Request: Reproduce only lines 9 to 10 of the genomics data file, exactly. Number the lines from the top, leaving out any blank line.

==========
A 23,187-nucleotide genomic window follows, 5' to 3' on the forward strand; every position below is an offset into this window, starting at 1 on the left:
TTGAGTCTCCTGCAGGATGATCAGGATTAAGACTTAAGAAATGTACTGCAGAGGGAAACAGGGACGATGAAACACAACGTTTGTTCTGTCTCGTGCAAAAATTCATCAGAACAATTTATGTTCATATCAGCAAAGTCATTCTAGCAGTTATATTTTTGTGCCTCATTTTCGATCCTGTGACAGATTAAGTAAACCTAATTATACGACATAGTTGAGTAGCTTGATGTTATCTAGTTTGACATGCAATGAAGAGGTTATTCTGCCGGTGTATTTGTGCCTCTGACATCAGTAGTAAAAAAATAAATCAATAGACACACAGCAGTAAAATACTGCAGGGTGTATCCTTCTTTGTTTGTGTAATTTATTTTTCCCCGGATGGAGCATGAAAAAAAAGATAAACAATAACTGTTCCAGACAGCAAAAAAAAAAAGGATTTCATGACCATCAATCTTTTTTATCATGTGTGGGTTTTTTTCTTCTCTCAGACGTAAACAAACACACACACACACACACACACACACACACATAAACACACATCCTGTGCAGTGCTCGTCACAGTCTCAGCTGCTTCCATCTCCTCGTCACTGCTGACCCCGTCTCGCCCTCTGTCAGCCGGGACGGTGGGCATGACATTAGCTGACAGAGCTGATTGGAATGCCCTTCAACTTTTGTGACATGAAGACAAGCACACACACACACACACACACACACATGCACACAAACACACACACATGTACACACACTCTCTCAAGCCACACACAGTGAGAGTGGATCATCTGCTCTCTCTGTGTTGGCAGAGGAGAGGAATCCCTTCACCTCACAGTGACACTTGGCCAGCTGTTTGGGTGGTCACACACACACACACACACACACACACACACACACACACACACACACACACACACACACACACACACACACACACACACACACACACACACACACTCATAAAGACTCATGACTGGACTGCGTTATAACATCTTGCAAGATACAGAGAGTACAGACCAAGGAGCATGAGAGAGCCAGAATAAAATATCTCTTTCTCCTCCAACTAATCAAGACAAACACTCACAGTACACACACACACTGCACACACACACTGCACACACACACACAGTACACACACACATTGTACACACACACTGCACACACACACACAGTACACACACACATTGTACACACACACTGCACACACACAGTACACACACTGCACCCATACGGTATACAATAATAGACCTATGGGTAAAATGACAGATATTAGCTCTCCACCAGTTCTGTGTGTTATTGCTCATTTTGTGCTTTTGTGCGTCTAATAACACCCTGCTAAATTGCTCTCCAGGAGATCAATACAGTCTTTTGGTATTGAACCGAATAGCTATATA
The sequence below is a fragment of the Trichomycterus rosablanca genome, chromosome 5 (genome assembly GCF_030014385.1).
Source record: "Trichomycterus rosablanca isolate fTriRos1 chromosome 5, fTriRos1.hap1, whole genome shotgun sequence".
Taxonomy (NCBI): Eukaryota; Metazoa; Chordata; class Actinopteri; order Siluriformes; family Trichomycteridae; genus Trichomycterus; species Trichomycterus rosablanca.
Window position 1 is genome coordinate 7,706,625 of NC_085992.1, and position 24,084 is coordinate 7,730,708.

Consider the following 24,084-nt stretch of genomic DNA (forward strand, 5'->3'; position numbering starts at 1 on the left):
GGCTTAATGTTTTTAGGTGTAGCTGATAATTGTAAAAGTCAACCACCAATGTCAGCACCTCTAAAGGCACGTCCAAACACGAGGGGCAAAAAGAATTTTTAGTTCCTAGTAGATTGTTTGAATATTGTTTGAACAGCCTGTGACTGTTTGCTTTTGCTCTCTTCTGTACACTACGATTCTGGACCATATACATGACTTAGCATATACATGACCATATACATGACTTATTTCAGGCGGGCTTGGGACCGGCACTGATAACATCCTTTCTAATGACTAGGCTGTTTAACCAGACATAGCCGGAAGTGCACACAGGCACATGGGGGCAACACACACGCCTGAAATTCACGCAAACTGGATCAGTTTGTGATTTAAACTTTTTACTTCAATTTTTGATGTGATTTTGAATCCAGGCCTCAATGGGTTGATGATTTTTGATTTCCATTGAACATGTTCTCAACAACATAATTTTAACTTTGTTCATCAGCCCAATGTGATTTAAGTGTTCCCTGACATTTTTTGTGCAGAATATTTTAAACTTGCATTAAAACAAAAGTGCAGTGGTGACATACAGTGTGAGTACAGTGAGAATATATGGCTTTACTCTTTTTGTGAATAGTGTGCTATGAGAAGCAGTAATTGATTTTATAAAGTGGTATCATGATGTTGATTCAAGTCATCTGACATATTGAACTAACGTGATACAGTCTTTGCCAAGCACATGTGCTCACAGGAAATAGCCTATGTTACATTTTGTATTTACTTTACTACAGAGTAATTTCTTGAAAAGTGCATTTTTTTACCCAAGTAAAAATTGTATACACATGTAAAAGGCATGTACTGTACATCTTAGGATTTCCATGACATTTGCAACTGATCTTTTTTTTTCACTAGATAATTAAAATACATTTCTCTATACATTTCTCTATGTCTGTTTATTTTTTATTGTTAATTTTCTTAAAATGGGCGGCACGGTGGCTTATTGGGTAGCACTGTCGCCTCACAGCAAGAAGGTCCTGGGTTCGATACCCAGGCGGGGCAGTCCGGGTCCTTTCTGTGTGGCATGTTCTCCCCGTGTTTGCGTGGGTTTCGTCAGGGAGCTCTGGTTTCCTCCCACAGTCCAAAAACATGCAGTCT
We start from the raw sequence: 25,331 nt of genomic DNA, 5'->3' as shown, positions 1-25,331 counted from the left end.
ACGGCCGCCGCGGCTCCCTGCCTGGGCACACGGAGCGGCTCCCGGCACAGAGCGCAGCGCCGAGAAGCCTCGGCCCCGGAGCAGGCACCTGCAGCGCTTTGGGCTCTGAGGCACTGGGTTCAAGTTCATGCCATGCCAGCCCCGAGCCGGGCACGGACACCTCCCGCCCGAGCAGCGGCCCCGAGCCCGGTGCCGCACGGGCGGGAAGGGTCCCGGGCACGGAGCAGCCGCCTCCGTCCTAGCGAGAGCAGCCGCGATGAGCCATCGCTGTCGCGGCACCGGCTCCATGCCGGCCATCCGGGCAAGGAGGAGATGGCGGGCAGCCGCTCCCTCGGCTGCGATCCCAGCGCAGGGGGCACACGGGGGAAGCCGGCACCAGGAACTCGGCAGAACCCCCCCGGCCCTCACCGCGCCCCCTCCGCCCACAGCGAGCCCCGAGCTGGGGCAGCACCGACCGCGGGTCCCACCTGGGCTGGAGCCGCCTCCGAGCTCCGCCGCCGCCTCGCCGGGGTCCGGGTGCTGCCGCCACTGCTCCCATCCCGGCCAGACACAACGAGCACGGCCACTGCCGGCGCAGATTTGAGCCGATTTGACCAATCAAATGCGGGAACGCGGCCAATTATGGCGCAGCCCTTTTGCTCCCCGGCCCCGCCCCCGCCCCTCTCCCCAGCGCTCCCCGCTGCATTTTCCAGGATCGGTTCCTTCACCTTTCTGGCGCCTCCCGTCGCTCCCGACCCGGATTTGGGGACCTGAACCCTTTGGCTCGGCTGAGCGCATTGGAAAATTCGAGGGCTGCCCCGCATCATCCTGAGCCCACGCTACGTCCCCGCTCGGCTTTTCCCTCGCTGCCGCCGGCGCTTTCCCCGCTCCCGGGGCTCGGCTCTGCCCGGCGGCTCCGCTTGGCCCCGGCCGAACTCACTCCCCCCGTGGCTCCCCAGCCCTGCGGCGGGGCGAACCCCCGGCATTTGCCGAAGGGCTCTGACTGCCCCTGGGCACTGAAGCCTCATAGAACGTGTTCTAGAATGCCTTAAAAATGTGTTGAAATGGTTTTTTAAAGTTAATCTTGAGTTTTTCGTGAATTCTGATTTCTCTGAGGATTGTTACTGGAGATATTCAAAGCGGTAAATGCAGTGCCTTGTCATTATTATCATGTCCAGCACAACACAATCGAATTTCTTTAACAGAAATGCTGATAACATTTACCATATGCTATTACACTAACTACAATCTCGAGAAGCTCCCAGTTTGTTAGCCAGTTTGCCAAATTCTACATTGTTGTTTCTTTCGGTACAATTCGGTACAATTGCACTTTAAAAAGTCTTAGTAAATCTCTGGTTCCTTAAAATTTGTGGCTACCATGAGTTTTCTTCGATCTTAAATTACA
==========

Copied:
We start from the raw sequence: 25,331 nt of genomic DNA, 5'->3' as shown, positions 1-25,331 counted from the left end.
ACGGCCGCCGCGGCTCCCTGCCTGGGCACACGGAGCGGCTCCCGGCACAGAGCGCAGCGCCGAGAAGCCTCGGCCCCGGAGCAGGCACCTGCAGCGCTTTGGGCTCTGAGGCACTGGGTTCAAGTTCATGCCATGCCAGCCCCGAGCCGGGCACGGACACCTCCCGCCCGAGCAGCGGCCCCGAGCCCGGTGCCGCACGGGCGGGAAGGGTCCCGGGCACGGAGCAGCCGCCTCCGTCCTAGCGAGAGCAGCCGCGATGAGCCATCGCTGTCGCGGCACCGGCTCCATGCCGGCCATCCGGGCAAGGAGGAGATGGCGGGCAGCCGCTCCCTCGGCTGCGATCCCAGCGCAGGGGGCACACGGGGGAAGCCGGCACCAGGAACTCGGCAGAACCCCCCCGGCCCTCACCGCGCCCCCTCCGCCCACAGCGAGCCCCGAGCTGGGGCAGCACCGACCGCGGGTCCCACCTGGGCTGGAGCCGCCTCCGAGCTCCGCCGCCGCCTCGCCGGGGTCCGGGTGCTGCCGCCACTGCTCCCATCCCGGCCAGACACAACGAGCACGGCCACTGCCGGCGCAGATTTGAGCCGATTTGACCAATCAAATGCGGGAACGCGGCCAATTATGGCGCAGCCCTTTTGCTCCCCGGCCCCGCCCCCGCCCCTCTCCCCAGCGCTCCCCGCTGCATTTTCCAGGATCGGTTCCTTCACCTTTCTGGCGCCTCCCGTCGCTCCCGACCCGGATTTGGGGACCTGAACCCTTTGGCTCGGCTGAGCGCATTGGAAAATTCGAGGGCTGCCCCGCATCATCCTGAGCCCACGCTACGTCCCCGCTCGGCTTTTCCCTCGCTGCCGCCGGCGCTTTCCCCGCTCCCGGGGCTCGGCTCTGCCCGGCGGCTCCGCTTGGCCCCGGCCGAACTCACTCCCCCCGTGGCTCCCCAGCCCTGCGGCGGGGCGAACCCCCGGCATTTGCCGAAGGGCTCTGACTGCCCCTGGGCACTGAAGCCTCATAGAACGTGTTCTAGAATGCCTTAAAAATGTGTTGAAATGGTTTTTTAAAGTTAATCTTGAGTTTTTCGTGAATTCTGATTTCTCTGAGGATTGTTACTGGAGATATTCAAAGCGGTAAATGCAGTGCCTTGTCATTATTATCATGTCCAGCACAACACAATCGAATTTCTTTAACAGAAATGCTGATAACATTTACCATATGCTATTACACTAACTACAATCTCGAGAAGCTCCCAGTTTGTTAGCCAGTTTGCCAAATTCTACATTGTTGTTTCTTTCGGTACAATTCGGTACAATTGCACTTTAAAAAGTCTTAGTAAATCTCTGGTTCCTTAAAATTTGTGGCTACCATGAGTTTTCTTCGATCTTAAATTACA